•
Age estimation is not an exact science – age estimates are usually expressed
in a range of years
• eg. this individual was 40-50 years of age at the time of his death
STATURE ESTIMATION:
•
Stature or height is estimated by measuring the maximum length, in
centimeters, of one or more of the six major long bones and plugging the
number into a formula
•
Separate formulae have been developed for different populations so it is
important to know the population affiliation of the individual before doing
the calculation
POPULATION AFFILIATION:
•
Physical anthropologists generally agree that there is no such thing as race
(i.e. it has no biological basis); however forensic anthropologists are often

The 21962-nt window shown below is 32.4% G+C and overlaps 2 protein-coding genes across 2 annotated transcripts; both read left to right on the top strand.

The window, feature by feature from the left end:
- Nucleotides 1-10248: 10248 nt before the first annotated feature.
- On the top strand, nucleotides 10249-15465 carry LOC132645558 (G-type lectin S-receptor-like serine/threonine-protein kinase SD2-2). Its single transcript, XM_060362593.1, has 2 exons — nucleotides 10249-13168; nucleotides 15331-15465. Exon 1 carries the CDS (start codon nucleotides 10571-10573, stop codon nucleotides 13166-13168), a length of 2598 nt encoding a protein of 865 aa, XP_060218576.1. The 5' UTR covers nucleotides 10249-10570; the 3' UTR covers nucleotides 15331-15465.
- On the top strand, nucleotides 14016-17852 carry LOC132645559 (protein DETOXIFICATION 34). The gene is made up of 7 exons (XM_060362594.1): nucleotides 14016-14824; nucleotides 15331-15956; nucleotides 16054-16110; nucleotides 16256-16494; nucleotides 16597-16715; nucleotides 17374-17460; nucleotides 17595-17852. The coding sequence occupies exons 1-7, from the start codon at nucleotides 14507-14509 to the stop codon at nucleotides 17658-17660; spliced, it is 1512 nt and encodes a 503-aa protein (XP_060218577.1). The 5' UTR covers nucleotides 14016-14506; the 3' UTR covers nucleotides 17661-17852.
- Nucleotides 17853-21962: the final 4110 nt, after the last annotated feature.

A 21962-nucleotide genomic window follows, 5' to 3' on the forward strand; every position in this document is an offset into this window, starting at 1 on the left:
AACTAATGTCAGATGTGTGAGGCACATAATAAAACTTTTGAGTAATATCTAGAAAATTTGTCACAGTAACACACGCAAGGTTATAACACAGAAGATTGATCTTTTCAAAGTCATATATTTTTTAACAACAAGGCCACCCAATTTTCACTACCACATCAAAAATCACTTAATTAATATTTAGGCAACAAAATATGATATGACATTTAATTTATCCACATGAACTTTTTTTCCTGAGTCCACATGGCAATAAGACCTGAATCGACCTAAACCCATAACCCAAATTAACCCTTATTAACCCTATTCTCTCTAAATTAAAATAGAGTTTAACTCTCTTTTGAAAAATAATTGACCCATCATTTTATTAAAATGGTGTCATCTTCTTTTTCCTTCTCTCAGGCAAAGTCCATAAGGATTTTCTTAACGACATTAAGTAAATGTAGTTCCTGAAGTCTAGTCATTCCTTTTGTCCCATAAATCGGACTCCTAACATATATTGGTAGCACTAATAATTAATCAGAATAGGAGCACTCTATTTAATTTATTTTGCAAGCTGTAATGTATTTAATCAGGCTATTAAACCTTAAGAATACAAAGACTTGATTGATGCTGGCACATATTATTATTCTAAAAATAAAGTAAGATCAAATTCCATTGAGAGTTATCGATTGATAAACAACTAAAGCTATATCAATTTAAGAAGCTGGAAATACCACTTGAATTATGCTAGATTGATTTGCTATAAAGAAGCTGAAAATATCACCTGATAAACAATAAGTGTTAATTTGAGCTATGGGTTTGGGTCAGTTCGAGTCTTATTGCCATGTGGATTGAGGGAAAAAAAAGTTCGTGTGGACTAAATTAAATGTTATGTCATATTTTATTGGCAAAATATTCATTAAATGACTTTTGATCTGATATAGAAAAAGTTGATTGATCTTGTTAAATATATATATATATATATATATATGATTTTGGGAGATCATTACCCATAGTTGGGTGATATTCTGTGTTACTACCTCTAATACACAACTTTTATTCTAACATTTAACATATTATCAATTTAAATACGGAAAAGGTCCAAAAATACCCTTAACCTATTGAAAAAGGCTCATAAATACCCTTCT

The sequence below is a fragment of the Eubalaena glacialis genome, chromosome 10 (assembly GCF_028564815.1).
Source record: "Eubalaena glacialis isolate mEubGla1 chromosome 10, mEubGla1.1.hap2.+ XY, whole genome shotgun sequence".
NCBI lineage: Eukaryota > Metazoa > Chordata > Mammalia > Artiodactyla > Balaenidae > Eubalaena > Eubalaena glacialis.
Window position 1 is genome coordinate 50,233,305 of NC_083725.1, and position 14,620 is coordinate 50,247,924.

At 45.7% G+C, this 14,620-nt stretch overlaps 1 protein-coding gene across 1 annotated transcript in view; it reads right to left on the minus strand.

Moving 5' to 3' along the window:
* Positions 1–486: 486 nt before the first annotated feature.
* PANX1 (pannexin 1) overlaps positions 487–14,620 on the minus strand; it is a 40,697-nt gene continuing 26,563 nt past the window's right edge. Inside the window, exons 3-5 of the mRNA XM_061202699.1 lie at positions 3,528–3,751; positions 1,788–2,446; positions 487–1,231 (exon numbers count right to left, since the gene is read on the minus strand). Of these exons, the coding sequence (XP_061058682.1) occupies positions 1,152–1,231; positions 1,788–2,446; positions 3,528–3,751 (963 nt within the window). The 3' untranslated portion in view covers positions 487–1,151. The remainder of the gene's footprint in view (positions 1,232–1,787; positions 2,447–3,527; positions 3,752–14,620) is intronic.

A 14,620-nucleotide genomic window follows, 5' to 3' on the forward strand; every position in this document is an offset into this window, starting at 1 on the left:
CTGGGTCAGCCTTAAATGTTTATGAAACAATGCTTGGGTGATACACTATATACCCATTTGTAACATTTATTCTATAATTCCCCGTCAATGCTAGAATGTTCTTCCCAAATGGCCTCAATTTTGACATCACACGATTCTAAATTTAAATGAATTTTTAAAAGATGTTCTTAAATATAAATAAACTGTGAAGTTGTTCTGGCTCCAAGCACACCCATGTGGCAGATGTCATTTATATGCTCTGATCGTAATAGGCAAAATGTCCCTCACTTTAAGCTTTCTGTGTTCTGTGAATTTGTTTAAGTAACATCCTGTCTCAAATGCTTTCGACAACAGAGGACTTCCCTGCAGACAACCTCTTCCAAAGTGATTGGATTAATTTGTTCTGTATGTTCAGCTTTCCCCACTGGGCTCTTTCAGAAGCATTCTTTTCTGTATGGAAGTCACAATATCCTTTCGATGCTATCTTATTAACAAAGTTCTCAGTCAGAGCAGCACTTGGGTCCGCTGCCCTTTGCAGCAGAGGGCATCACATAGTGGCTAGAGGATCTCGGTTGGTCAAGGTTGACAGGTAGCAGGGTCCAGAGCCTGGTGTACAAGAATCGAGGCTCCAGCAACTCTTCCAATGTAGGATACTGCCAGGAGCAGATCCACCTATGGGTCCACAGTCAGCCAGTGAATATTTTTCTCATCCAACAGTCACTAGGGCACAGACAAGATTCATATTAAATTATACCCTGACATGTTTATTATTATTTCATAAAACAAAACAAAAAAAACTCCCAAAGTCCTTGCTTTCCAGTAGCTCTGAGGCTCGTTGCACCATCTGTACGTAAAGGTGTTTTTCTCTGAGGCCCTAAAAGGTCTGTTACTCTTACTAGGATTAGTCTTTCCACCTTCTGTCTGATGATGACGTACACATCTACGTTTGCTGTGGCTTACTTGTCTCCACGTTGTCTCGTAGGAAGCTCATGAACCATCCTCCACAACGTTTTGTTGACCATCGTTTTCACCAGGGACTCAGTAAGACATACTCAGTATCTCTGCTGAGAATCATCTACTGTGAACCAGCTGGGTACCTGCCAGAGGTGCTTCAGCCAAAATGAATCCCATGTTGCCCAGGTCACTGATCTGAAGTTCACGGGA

called upon to determine the racial or population affiliation (also referred to
as “ancestry”) of an individual from his or her skeletal remains
•
This can be very difficult to do
•
Determination of population affiliation from skeletal remains is usually done
using the skull, and is based on the fact that different populations have
different facial features
POSITIVE IDENTIFICATION:
•
A number of different methods are used to make a positive identification
from skeletal remains
•
The most common method is dental records
•
Other methods include medical records, DNA, frontal sinus patterns, and
photographic superimposition
•
Facial reconstruction may be used to gather further clues in a case, but it
is not used to make a positive identification
ARTICLES GIVING MORE INFORMATION
ABOUT FORENSIC ANTHROPOLOGY AND ITS
METHODS:
•
http://www.pbs.org/opb/historydetectives/technique/forensicanthropology/
LEARNING FROM SKELETONS
•
Label the diagram of the
skeleton from the following
information
•
You must summarize the content
Skull
•
Look for the sagittal suture – the
squiggly line that runs the length of